• After months of negotiation the landlord finally lands a tenant, a start up company (huge credit risk, but the owner was desperate at this point) and then pays the tenant's broker and his leasing broker a staggering amount of money in commissions.
  • Speculative build out is demolished – $100K+ gone – to accommodate the new tenant's open space plan. Landlord is forced refinance to pull equity out of the property to fund tenant improvements and modernize the building elevators (a condition of the new lease).

Yikes...no thank you.

While there are certainly exceptions, the capital requirements of tenant turnover coupled with excessive vacancy during recessions are not worth the potential returns of suburban office investments. Personally, I prefer investing in assets that kick off a lot of fairly predictable cash flow, with minimal ongoing capital requirements. This is why I love multifamily real estate investments.

Multifamily Investments Are Far More Capital Efficient

Turning an apartment unit often means a patched wall or two, a new coat of paint, a carpet cleaning and boom...ready to release in a day or two. With mobile home parks – my favorite real estate investment – it gets even better as you're only leasing land. Last time I checked, land doesn't require much in the way of ongoing capital. Furthermore, mobile home park tenant turnover is incredibly low (often 10-20% per year vs 50%+ for most multifamily properties) due to the high costs to transport a mobile home.

Multifamily assets require significantly less ongoing capital than your typical suburban office investments and, I would argue, offer investors far superior risk-adjusted returns vs. speculative developments. Therefore, if you happen to catch me investing in a speculative suburban office building 20 years from now, please slap me.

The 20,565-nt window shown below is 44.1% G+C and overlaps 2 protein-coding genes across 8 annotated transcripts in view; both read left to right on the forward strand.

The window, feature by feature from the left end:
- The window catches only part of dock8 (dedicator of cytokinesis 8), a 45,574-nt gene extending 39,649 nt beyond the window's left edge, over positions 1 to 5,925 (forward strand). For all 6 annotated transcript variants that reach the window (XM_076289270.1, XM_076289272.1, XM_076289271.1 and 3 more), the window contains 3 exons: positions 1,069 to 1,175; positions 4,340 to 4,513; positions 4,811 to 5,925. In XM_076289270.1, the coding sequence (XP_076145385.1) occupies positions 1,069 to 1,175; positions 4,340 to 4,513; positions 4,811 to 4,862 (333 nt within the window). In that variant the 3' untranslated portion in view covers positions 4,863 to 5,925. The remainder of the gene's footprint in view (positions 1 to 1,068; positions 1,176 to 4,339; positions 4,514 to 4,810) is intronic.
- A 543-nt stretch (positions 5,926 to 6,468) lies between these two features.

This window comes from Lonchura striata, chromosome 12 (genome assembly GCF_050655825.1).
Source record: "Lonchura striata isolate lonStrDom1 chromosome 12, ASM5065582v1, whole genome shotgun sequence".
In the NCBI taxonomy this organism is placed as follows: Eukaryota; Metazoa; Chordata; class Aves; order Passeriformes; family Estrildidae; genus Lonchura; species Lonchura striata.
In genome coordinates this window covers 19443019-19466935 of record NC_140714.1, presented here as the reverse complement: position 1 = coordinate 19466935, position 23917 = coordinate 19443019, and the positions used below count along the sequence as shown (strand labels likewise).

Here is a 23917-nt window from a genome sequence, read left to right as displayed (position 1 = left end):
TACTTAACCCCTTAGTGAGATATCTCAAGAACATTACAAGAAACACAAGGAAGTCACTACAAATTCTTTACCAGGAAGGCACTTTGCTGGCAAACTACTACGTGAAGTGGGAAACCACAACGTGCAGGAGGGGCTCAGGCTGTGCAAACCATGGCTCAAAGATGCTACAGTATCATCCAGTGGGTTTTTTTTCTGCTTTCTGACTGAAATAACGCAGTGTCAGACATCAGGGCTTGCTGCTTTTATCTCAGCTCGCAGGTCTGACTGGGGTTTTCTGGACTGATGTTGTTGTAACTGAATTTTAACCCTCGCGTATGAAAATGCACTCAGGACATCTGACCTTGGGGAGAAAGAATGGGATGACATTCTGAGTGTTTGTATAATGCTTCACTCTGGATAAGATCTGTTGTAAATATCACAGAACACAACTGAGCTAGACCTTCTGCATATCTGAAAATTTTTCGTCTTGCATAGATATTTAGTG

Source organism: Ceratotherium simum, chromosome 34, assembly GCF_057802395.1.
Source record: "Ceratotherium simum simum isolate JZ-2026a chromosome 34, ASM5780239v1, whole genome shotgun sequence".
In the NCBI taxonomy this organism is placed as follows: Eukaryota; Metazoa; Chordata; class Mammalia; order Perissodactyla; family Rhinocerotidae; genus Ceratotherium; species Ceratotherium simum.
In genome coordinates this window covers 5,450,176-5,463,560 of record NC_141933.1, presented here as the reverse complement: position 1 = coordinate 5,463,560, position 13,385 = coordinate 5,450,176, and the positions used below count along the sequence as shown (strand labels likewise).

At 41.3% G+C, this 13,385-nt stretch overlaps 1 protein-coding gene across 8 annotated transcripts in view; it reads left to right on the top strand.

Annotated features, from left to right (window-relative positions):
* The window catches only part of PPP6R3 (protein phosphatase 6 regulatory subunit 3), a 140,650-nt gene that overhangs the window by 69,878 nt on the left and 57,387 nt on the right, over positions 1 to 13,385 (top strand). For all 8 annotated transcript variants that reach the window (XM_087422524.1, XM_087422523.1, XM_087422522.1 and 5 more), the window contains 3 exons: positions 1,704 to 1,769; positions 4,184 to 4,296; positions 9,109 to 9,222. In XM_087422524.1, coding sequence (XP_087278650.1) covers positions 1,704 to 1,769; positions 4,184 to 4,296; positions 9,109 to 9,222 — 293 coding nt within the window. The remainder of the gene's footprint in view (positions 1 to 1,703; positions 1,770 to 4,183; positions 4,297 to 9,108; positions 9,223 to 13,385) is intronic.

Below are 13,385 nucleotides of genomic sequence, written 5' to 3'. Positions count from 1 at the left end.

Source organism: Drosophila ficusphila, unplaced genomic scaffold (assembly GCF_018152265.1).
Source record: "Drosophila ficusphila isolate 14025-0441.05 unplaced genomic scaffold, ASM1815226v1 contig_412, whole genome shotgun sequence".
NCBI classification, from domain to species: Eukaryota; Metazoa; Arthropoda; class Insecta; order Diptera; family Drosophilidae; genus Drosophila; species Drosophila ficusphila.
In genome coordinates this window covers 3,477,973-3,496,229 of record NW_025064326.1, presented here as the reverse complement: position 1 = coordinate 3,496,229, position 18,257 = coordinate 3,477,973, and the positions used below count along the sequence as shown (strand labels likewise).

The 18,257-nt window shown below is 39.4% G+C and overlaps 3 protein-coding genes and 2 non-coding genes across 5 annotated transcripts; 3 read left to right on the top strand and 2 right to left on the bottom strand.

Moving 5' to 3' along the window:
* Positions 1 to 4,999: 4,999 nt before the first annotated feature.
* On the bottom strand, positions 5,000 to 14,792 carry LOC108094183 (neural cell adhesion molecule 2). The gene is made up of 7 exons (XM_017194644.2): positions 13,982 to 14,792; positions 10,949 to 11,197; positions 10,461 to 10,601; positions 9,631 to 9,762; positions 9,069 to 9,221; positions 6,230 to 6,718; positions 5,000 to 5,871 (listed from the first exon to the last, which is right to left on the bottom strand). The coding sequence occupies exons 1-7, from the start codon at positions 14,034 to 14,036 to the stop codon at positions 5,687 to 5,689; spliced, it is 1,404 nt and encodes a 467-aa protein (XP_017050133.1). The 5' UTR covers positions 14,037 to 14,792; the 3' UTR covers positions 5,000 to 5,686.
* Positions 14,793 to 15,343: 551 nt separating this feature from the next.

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This article is Copyright 2014 BiggerPockets, Inc


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  • Report this Comment On April 07, 2014, at 1:58 PM, 45ACPbullseye wrote:

    Excellent article! I have been a speculative developer in one of my past lives. This included developing a fair amount of institutional quality suburban office and flex-space along with several partners. For the most part, I agree with your risk/return point of view regarding suburban offices.

    However, as an alternative investment class for most investors, I feel that well managed single-tenant triple-net REITs and self-storage REITs are far and away better choices to achieve superior risk-adjusted returns. Best, Bill

  • Report this Comment On April 20, 2014, at 11:49 AM, BradJohnson1 wrote:

    Thank you bullseye!

    I agree with you that REITs are solid investment vehicles for passive investors looking to gain some exposure to real estate. However, I would also encourage investors to hold direct real estate investments in their portfolio. Investors with direct ownership in investment real estate should benefit from reduced portfolio volatility (without a corresponding decline in potential returns) and generous tax benefits (depreciation, interest deductions, etc.)

    Brad Johnson

    www.parkstreetpartners.net